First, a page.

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People Trust Human Journalists Over Algorithms

News organizations are starting to experiment with automated content. Research suggests readers perceive news written by algorithms as less credible than if it’s written by a human. However, this perception can be reduced by exposure to robots in popular culture. That’s the finding of two studies examining the impact of automated authorship on people’s perception of article credibility based on a perception of who, or what, wrote them.

“Although machine-based automation is commonplace and accepted in fields such as automobile production or clothes manufacturing, it remains relatively novel and unexpected in a domain such as news production,” wrote Frank Waddell, assistant professor in the Department of Journalism, in a paper published in Digital Journalism.

For the first study, Waddell recruited 129 participants from a crowdsourcing website. They read a four-paragraph, news article which was current at the time of the study in 2016, that gave the results of a poll that showed Hillary Clinton and Donald Trump as the frontrunners for their respective parties in the Virginia presidential primary. People were randomly assigned to read the article with one of two bylines: “Kelly Richards, Reporter,” or “Automated Insights, Robot Reporter.” Both articles were identical except for the perceived authorship. After reading the article, they responded to a series of questions designed to see if they recalled the byline and evaluating whether they found the article to be accurate, authentic, believable, high-quality, newsworthy and representative.

The results showed that readers rated news generated by machines as less credible, less newsworthy and of lower quality than news written by a human journalist. This could be due to high expectations that readers hold toward new forms of technology, leading to what researchers describe as “expectancy violations,” where one’s prior expectations for a new technology is not fulfilled by its actual abilities or functions.

“The expectation that automated news is ‘objective’ or ‘error-free’ is a high standard for automation to obtain, thus leading to a situations likely to foster negative expectancy violations,” he wrote.

Why are expectations of automated journalism so high? One possible explanation is that seeing an article purportedly authored by a machine may cause the reader to activate the “rule of thumb” that suggests that if the article is written by a machine, it must be free of bias. In this case, the mental shortcut could heighten readers’ expectations of the news and trigger the expectancy violation.

Another source of this bias against machines could be low anthropomorphism, or the tendency to ascribe human qualities to non-humans. “Entities that are perceived as less human-like are less likely to be perceived as capable of completing human tasks,” Waddell wrote.

Finally, Waddell wanted to see how participants’ prior exposure to emerging technology might affect their thoughts on the credibility of robot reporters. A 2016 large-scale survey by Waddell and his colleagues showed that adults who remembered a robot from a past film were less anxious about robotics and more likely to express interest in using robotics, and Waddell wanted to see if exposure influenced the readers.

In the second study, 182 people were given a questionnaire that, among other things, asked about their knowledge of and exposure to robots and other forms of artificial intelligence. They then read an article with either the byline of a human journalist or a robot journalist. Then they answered questions about whether the source met their prior expectations, the perceived credibility of the article, and how human-like the source was.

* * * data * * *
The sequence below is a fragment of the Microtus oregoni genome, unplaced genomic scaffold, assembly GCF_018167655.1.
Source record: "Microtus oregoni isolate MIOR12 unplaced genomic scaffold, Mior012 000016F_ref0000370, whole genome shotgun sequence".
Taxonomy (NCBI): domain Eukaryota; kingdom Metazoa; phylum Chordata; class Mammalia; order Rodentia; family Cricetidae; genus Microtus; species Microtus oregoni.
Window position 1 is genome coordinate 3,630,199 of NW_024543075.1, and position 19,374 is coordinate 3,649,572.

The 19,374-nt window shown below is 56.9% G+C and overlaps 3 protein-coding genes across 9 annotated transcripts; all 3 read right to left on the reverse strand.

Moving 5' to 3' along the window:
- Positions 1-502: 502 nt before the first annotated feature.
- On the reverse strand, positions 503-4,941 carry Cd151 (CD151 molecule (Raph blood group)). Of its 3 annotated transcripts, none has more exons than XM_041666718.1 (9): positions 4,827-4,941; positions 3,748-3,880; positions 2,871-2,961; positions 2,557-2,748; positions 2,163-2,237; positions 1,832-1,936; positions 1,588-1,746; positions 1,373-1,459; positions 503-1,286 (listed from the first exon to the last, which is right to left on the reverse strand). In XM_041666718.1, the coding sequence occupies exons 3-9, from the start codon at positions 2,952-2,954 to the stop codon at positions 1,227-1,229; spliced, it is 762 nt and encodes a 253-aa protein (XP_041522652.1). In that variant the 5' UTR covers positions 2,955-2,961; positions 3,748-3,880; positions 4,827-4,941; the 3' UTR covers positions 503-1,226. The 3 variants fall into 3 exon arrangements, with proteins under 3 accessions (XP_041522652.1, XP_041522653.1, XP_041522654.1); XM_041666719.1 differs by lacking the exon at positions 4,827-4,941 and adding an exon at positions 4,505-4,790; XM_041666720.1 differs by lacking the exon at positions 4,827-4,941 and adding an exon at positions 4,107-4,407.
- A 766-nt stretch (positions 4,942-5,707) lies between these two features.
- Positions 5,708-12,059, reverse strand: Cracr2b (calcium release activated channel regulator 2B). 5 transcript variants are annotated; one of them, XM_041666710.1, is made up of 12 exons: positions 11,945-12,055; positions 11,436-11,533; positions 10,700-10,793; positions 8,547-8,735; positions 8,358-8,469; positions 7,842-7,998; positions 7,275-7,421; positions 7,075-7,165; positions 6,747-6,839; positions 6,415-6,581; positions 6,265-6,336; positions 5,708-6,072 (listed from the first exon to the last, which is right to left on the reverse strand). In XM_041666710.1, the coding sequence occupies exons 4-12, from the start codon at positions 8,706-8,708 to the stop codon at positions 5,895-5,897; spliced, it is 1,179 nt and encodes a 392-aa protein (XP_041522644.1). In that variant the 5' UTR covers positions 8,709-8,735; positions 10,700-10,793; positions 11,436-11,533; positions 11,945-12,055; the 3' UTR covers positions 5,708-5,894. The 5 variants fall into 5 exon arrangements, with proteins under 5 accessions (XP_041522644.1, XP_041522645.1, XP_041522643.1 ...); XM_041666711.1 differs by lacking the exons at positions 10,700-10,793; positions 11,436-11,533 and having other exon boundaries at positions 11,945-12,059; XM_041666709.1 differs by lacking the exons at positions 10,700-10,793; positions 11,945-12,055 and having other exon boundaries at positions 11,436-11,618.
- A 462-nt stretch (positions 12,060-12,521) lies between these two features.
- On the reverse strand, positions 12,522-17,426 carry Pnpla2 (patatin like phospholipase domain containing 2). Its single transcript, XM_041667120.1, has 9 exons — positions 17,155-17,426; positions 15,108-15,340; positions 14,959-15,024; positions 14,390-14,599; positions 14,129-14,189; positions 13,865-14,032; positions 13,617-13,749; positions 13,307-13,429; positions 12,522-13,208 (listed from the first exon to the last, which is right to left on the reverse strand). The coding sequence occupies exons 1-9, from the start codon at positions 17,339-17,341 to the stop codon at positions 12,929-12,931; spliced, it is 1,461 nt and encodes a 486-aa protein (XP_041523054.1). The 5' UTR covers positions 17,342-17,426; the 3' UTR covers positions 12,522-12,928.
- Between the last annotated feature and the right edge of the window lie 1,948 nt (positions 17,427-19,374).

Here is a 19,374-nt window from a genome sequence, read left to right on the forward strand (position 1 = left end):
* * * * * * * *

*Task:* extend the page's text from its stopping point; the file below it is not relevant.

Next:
The second study found that the bias against machine reporters seems to operate through source anthropomorphism; in other words, people don’t trust machines to do as good a job at journalism as humans.

“It appears that news writing is still largely perceived as ‘a human’s job,’” Waddell wrote. “News readers appear to prefer journalists who are similar to the self, even when the level of identification is merely an affinity based on possessing human-like (rather than machine-like) appearance.”

The second study also found that exposure to robots in popular culture, such as movies or videos, led readers to evaluate robot reporters more positively than their counterparts who weren’t familiar with robots.  “Popular media is therefore likely to play a prominent role in shaping how robotics are evaluated in other domains,” such as news reporting, Waddell wrote.

In the meantime, news outlets that use machines to gather data for stories could provide their readers with information on the process of producing the news story, which may help them acclimate to the idea of automated journalism. Also, crediting human journalists and automated sources together may help lessen the negative sentiment towards machine-generated news content, which opens up another potential area of future study, Waddell said.

The study focused on news stories attributed to a machine or a human journalist and provides important but limited information, since currently human journalists still have a role in automated news both in the creation of the algorithms that inform the production of news as well as editing the automated content. Also, the surveys focused on source attribution, while studying stories actually generated by a human or a machine could have a different result.

“Future research could build upon the results offered by the present investigations through examining the effects of news attributed both to human and robotic agents, while also testing the interaction between news attributed to machines with news actually generated in part by automation,” he wrote.

Posted: June 26, 2018
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